The proof submitted by respondent, relying on the security log for computer 15, shows that during the time K. L. admits he was at that computer, it was used almost exclusively to access, zdtv/, and the California web site. There is no direct proof that the bomb threat originated with computer 15, but there is testimony that none of the other library computers accessed the California web site during the relevant time period.

Petitioners raise objections, including an objection that computer 15 was not in contact with the California web site long enough for K. L. to have possibly prepared a message the length of the bomb threat. However, in testimony elicited by the hearing officer, respondent's chief technology specialist indicated the possibility that the threat could have been composed at an earlier time, saved, and sent during the relevant time period.

In addition, two other students at the VOTEC center testified. One girl testified that two to three weeks before the bomb threat incident, in a lunchroom at the VOTEC center, K. L. asked her if she wanted to call in a bomb threat, but she refused. A second student, who was present during that conversation, confirmed the substance of the conversation, and stated that K. L. said that he wanted to get out of school and that he thought it would be "a funny idea" if he called in a bomb threat. The second student recounted another conversation with K. L. that occurred two days later in which K. L. told her that he knew how to send facsimile messages over the internet.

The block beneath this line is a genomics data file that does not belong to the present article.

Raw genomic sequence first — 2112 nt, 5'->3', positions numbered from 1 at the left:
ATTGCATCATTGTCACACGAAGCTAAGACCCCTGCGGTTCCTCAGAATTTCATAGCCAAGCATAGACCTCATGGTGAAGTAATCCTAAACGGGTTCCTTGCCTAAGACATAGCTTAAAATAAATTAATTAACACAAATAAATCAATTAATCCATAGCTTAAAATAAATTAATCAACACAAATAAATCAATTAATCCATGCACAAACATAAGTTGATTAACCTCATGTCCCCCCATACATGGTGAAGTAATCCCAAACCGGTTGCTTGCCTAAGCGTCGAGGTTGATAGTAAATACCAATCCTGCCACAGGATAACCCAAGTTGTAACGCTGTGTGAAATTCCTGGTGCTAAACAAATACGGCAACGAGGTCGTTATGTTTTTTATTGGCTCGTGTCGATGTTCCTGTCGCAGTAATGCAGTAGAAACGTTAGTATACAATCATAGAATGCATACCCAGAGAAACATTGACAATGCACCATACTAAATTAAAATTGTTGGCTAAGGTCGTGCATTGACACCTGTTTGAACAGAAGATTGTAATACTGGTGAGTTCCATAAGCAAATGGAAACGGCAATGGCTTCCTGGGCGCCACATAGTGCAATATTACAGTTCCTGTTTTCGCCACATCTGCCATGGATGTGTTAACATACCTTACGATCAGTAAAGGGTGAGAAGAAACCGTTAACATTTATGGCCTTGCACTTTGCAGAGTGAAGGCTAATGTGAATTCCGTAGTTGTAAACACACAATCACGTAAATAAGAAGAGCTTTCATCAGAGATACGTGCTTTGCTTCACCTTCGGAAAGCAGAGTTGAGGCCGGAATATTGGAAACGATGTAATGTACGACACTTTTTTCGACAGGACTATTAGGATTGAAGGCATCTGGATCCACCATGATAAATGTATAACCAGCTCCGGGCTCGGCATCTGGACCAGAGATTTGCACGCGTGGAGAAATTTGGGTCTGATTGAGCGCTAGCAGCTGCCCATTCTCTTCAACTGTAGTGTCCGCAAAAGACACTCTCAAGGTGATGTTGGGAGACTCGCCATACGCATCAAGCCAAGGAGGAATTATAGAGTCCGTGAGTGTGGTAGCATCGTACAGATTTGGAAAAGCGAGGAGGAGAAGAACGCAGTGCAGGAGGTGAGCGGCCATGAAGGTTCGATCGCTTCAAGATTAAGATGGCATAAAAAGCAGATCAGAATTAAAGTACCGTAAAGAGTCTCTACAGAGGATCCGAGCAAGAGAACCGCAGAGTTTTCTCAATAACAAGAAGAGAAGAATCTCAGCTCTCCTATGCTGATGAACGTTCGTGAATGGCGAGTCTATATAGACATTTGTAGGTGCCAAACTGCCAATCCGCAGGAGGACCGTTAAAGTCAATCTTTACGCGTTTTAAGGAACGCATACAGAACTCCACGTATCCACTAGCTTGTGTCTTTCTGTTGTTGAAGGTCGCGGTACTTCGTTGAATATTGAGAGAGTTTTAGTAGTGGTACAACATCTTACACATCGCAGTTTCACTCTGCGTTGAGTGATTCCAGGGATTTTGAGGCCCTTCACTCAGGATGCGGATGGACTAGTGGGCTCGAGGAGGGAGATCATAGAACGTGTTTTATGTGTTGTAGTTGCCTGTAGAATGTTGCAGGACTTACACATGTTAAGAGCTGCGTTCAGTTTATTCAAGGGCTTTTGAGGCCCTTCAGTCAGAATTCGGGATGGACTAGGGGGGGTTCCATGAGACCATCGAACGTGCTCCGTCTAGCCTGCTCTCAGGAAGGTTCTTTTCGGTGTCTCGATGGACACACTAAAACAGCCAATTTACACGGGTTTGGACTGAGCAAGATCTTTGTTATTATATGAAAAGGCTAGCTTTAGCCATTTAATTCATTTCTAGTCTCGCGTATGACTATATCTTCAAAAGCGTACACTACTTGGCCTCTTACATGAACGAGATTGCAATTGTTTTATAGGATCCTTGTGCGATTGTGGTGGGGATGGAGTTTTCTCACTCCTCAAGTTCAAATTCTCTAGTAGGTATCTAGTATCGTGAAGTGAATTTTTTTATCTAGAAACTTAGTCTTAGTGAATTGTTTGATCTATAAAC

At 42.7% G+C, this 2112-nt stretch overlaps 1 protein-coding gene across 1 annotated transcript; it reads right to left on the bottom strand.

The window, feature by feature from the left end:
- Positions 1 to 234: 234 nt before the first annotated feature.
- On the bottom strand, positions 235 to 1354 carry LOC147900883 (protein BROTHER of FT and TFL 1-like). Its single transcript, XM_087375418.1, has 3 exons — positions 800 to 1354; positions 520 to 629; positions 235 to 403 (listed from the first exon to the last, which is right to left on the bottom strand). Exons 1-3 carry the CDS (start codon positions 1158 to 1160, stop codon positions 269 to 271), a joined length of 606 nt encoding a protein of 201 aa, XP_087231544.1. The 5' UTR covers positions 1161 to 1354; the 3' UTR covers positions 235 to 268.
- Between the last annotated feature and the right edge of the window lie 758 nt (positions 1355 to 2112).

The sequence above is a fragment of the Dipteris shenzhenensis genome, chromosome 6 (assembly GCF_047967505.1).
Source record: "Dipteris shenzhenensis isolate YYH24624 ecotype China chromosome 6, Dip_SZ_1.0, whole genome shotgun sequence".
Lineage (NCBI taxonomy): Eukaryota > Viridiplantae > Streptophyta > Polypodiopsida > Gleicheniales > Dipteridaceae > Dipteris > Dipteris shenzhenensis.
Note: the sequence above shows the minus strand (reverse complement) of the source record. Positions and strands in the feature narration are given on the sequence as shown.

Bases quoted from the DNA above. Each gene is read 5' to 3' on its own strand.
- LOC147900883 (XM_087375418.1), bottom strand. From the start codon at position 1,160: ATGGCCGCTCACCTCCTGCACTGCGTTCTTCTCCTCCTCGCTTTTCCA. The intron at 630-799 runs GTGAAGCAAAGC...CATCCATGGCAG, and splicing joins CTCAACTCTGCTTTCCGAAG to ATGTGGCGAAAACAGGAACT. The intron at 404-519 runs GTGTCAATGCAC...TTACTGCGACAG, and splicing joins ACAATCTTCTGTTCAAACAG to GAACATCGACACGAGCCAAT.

I am satisfied that the record supports the conclusion of the hearing officer, the superintendent, and respondent and I will not set it aside. Although largely circumstantial, the proof presented at the hearing certainly permitted the hearing officer to draw a reasonable inference that K. L. originated the bomb threat at computer 15 (see, New York Pattern Jury Instructions (Third Ed.) 1:70; People v. Cleague, 22 NY2d 363; People v. Wachowicz, 22 NY2d 369; Matter of Payne, 18 Ed Dept Rep 280, Decision No. 9,840).

With respect to the penalty, I find it within respondent’s discretion (Appeal of Leahy, 39 Ed Dept Rep 375, Decision No. 14,264; Appeal of Joseph F., 39 id. 242, Decision No. 14,226; Appeal of B. B., 38 id. 666, Decision No. 14,113).